After a most tiresome march of one month & a voyage of 5 days I arrived here on the 31th of October & had the pleasure of finding MOLESWORTH well, but he had been very ill indeed previous to my arrival which I really believe was caused by agitation of mind, he has been most unpleasantly situated here, obliged to heat constant war with SIR ROB(ER)T to obtain what was only the right of the poor SEPOYS, his own secretary Mr RODNEY told me (on my mentioning to him how much I found Molesworth attend) that M – was the most unfit person in the world for this settlement, for that Sir Rob(er)t had been so accustomed to be worshipped & yielded to in every point by the settlers here that he could not bear contradiction & on Ms finding fault with rice (which a committee afterwards condemned) he was thought to be mad, & the GOV(ERNOR) was determined to thwart his views in every possible way, in fact M- was determined to have justice for his SEPOYS, & not to give up a single point & Sir R – was determined not to grant anything but what he was forced to do, & thus they have gone on for the last 4 months – Mr Rodney assured me that it was the intention of this gov(ernme)nt to have paid the MADRAS TROOPS in the currency of this ISLAND & that the rice that was laid up for them was worse than what is given to the SLAVES & that in fact they were to be treated as COOLIES & mere drudges whilst the BENGALIES were to be indulged in every respect – And as Molesworth as soon as he perceived this, memorialed the Gov(ernor) here & in fact by his perseverance obtained almost everything which he was determined to ... from them. He has made Sir R- very angry indeed & most anxious to get rid of the MADRAS BRIGADE & he intimated to Molesworth a few days ago that as everything was now settled in the Interiour, he would be able to dispense with the services of the MADRAS TROOPS by the end of this month – So you see I have had a pretty journey just for the pleasure of seeing COLUMBO – but still I am glad I came as Molesworth was so unhappily situated & I think he is more tranquil since I came; according to your kind advice in your letter of the 18th of October I obtained a promise from him that he would not give up his situation, but indeed my dear Major, though our allowances are very handsome & that we certainly can save much more here than we could on the MADRAS COAST yet I assure you I am glad that we are returning – You know Molesworth too well not to be well aware that whatever he has done here was from the strictest principle of justice, I know he is irritable when he thinks he is ill used, but indeed when you hear from himself the variety of causes he has to complain of, I am sure you will approve of his conduct & think he could not conscientiously have acted differently & yet he is constantly made unhappy by the determined dislike & I may almost say persecution of the gov(ernor). He has represented many things to the MADRAS GOV(ernme)nt but they have not taken any notice or given him the least support – except one letter Sir L. H..(?) wrote to him saying he was sure a respectful representation of any grievances of the MADRAS ARMY made to GEN(era)L BROWNRIGG would be immediately attended to (what stuff) when Molesworths letter was to complain of the many remonstrances he had made without one of them being attended to. All this my dear Major you will easily suppose has not made me feel very comfortable since my arrival. I know M-s head and heart & cannot bear to see him unhappy because they are better than his neighbours – for had he come here only to make money, & let his SEPOYS be trampled on & not used for anything but his own comfort & paid a little more court to her Ladyship – he would have been a very fine fellow & have a thousand good traits of which poor fellow they cannot find one now – However he has an inward satisfaction which will pay him by & by & I sincerely hope & trust that tho the Madras Gov(ernme)nt have not openly approved of his conduct, that it was owing to delicacy to the gov(erno)r here & not from disapprobation of him & that when matters come to be probably known that his conduct will be duly appreciated both by his friends & the gov(ernme)nt.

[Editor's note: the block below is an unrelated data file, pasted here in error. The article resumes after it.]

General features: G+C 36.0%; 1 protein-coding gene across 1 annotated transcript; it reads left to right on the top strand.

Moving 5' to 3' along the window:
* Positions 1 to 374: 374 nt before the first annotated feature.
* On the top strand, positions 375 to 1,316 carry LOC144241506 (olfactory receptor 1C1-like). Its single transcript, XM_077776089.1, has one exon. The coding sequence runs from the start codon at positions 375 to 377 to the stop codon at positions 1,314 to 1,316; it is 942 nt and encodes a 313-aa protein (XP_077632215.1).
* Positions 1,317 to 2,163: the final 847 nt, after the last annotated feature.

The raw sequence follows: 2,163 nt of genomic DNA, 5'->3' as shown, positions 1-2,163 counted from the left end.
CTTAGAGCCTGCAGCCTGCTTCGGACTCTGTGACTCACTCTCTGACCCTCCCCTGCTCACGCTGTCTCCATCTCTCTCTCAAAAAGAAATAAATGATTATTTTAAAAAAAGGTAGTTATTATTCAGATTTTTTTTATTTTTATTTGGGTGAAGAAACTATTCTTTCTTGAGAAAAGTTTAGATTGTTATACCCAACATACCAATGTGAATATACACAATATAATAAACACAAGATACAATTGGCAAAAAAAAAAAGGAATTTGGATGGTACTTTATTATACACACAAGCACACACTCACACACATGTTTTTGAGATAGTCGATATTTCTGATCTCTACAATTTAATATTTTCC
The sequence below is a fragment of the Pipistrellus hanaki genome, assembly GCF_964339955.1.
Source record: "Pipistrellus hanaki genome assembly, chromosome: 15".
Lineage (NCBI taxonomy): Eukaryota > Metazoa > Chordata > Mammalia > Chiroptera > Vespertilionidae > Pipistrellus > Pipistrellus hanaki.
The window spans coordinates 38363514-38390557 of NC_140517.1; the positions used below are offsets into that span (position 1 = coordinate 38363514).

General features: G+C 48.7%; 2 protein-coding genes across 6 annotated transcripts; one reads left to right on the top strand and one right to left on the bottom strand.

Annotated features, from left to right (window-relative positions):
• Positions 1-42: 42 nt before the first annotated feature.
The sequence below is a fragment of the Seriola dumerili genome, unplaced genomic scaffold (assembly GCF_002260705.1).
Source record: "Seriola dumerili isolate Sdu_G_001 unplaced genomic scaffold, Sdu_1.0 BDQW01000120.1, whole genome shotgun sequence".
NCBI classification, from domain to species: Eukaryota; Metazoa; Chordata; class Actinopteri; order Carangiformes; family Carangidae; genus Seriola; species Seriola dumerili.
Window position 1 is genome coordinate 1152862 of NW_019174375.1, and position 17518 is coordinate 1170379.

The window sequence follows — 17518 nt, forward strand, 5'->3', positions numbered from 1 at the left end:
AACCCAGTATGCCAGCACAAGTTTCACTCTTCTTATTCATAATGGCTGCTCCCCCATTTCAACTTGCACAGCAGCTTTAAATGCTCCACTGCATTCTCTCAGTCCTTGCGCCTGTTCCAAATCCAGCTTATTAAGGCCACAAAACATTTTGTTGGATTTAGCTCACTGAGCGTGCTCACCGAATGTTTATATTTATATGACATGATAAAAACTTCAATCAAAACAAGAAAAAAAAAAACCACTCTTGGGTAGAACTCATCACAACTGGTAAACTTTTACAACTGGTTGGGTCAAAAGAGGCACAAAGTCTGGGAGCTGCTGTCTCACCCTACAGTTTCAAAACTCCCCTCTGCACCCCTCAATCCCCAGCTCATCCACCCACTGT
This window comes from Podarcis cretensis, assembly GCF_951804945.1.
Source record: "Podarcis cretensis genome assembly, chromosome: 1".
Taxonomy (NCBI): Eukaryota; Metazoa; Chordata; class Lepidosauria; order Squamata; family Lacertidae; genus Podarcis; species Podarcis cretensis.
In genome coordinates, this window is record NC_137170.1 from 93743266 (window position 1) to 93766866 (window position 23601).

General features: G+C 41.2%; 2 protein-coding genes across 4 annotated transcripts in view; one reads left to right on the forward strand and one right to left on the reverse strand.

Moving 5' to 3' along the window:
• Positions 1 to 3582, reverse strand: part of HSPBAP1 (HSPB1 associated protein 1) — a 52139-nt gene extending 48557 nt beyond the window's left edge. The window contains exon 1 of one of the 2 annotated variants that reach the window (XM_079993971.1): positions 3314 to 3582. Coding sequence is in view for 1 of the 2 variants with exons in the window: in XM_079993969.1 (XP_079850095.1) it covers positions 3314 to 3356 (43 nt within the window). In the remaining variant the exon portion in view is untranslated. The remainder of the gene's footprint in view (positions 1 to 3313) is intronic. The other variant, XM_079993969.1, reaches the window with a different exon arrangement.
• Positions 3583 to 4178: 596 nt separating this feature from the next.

The military secretary informed Molesworth yesterday that The Lockes a large ship that is here was to be taken up to convay part of the 18th to Int.. (?) & that more vessells were daily expected. The 18th  are now on their march down to COLUMBO & it is supposed will embark about the 1st of December. There is no order yet about the 15th Major LIMONDS CORPS & it is thought that he is to be detained for some time as the GEN(era)L only sends the others to save the BRIGADE allowances & to get rid of Molesworth -–but some of M-s friends advice him as he has been appointed to command the MADRAS TROOPS by gov(ernme)nt not to leave the ISLAND while there is a single MADRAS SEPOY on it. I do not know yet how he means to act.